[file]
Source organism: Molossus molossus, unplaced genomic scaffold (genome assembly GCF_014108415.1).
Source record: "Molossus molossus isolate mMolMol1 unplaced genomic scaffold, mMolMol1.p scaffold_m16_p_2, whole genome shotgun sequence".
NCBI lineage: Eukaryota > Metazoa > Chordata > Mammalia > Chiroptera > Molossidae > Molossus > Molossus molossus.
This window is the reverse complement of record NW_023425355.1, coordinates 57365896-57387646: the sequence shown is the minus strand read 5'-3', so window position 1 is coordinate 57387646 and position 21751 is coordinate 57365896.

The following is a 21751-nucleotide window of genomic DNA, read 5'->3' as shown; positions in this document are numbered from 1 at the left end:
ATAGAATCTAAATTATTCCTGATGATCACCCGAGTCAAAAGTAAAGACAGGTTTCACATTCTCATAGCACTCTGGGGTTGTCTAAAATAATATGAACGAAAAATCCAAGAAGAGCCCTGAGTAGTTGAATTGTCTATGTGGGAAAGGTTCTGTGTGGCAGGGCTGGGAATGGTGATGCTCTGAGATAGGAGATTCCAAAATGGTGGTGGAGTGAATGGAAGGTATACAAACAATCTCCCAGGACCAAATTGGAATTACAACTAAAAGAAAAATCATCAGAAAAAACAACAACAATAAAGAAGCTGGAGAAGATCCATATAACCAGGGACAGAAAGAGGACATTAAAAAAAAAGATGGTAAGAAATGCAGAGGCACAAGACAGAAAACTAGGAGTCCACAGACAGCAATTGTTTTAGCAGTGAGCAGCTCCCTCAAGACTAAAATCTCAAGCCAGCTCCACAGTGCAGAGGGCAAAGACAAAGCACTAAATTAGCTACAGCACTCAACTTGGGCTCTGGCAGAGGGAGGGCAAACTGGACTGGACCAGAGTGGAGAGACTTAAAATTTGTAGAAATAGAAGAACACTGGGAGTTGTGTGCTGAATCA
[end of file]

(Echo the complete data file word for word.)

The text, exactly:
Source organism: Molossus molossus, unplaced genomic scaffold (genome assembly GCF_014108415.1).
Source record: "Molossus molossus isolate mMolMol1 unplaced genomic scaffold, mMolMol1.p scaffold_m16_p_2, whole genome shotgun sequence".
NCBI lineage: Eukaryota > Metazoa > Chordata > Mammalia > Chiroptera > Molossidae > Molossus > Molossus molossus.
This window is the reverse complement of record NW_023425355.1, coordinates 57365896-57387646: the sequence shown is the minus strand read 5'-3', so window position 1 is coordinate 57387646 and position 21751 is coordinate 57365896.

The following is a 21751-nucleotide window of genomic DNA, read 5'->3' as shown; positions in this document are numbered from 1 at the left end:
ATAGAATCTAAATTATTCCTGATGATCACCCGAGTCAAAAGTAAAGACAGGTTTCACATTCTCATAGCACTCTGGGGTTGTCTAAAATAATATGAACGAAAAATCCAAGAAGAGCCCTGAGTAGTTGAATTGTCTATGTGGGAAAGGTTCTGTGTGGCAGGGCTGGGAATGGTGATGCTCTGAGATAGGAGATTCCAAAATGGTGGTGGAGTGAATGGAAGGTATACAAACAATCTCCCAGGACCAAATTGGAATTACAACTAAAAGAAAAATCATCAGAAAAAACAACAACAATAAAGAAGCTGGAGAAGATCCATATAACCAGGGACAGAAAGAGGACATTAAAAAAAAAGATGGTAAGAAATGCAGAGGCACAAGACAGAAAACTAGGAGTCCACAGACAGCAATTGTTTTAGCAGTGAGCAGCTCCCTCAAGACTAAAATCTCAAGCCAGCTCCACAGTGCAGAGGGCAAAGACAAAGCACTAAATTAGCTACAGCACTCAACTTGGGCTCTGGCAGAGGGAGGGCAAACTGGACTGGACCAGAGTGGAGAGACTTAAAATTTGTAGAAATAGAAGAACACTGGGAGTTGTGTGCTGAATCA